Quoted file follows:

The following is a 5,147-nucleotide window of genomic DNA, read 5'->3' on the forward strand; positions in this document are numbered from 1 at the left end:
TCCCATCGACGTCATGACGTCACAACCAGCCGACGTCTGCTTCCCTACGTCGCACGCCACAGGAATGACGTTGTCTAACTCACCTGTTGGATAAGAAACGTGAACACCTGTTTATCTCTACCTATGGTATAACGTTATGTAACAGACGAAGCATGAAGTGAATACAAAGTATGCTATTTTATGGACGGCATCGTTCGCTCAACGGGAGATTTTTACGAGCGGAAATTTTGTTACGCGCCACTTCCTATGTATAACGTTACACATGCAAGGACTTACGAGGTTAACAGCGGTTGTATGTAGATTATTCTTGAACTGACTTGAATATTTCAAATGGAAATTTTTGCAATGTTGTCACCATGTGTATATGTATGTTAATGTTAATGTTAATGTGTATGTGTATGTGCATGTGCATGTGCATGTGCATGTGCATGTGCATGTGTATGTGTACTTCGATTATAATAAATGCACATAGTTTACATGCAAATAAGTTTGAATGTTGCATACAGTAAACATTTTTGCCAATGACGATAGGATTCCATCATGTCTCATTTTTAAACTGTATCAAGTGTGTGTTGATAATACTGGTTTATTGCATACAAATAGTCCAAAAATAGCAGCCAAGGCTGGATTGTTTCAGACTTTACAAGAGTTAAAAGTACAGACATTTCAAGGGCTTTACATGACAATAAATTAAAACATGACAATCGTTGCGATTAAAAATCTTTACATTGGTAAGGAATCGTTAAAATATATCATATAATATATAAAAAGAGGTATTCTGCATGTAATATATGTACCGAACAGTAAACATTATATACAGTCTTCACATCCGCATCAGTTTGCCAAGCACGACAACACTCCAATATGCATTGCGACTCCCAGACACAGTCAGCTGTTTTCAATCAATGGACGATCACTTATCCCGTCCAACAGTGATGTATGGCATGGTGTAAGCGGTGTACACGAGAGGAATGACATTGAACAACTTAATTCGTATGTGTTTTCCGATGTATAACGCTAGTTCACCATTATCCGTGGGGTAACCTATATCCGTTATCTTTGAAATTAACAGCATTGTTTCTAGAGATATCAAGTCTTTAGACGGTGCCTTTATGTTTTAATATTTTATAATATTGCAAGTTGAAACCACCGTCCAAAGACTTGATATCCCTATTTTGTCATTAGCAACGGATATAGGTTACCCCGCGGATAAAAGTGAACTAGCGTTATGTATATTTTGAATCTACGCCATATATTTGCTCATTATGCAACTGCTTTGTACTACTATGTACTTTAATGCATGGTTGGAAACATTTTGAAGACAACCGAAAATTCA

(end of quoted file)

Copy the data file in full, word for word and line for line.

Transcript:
The following is a 5,147-nucleotide window of genomic DNA, read 5'->3' on the forward strand; positions in this document are numbered from 1 at the left end:
TCCCATCGACGTCATGACGTCACAACCAGCCGACGTCTGCTTCCCTACGTCGCACGCCACAGGAATGACGTTGTCTAACTCACCTGTTGGATAAGAAACGTGAACACCTGTTTATCTCTACCTATGGTATAACGTTATGTAACAGACGAAGCATGAAGTGAATACAAAGTATGCTATTTTATGGACGGCATCGTTCGCTCAACGGGAGATTTTTACGAGCGGAAATTTTGTTACGCGCCACTTCCTATGTATAACGTTACACATGCAAGGACTTACGAGGTTAACAGCGGTTGTATGTAGATTATTCTTGAACTGACTTGAATATTTCAAATGGAAATTTTTGCAATGTTGTCACCATGTGTATATGTATGTTAATGTTAATGTTAATGTGTATGTGTATGTGCATGTGCATGTGCATGTGCATGTGCATGTGCATGTGTATGTGTACTTCGATTATAATAAATGCACATAGTTTACATGCAAATAAGTTTGAATGTTGCATACAGTAAACATTTTTGCCAATGACGATAGGATTCCATCATGTCTCATTTTTAAACTGTATCAAGTGTGTGTTGATAATACTGGTTTATTGCATACAAATAGTCCAAAAATAGCAGCCAAGGCTGGATTGTTTCAGACTTTACAAGAGTTAAAAGTACAGACATTTCAAGGGCTTTACATGACAATAAATTAAAACATGACAATCGTTGCGATTAAAAATCTTTACATTGGTAAGGAATCGTTAAAATATATCATATAATATATAAAAAGAGGTATTCTGCATGTAATATATGTACCGAACAGTAAACATTATATACAGTCTTCACATCCGCATCAGTTTGCCAAGCACGACAACACTCCAATATGCATTGCGACTCCCAGACACAGTCAGCTGTTTTCAATCAATGGACGATCACTTATCCCGTCCAACAGTGATGTATGGCATGGTGTAAGCGGTGTACACGAGAGGAATGACATTGAACAACTTAATTCGTATGTGTTTTCCGATGTATAACGCTAGTTCACCATTATCCGTGGGGTAACCTATATCCGTTATCTTTGAAATTAACAGCATTGTTTCTAGAGATATCAAGTCTTTAGACGGTGCCTTTATGTTTTAATATTTTATAATATTGCAAGTTGAAACCACCGTCCAAAGACTTGATATCCCTATTTTGTCATTAGCAACGGATATAGGTTACCCCGCGGATAAAAGTGAACTAGCGTTATGTATATTTTGAATCTACGCCATATATTTGCTCATTATGCAACTGCTTTGTACTACTATGTACTTTAATGCATGGTTGGAAACATTTTGAAGACAACCGAAAATTCA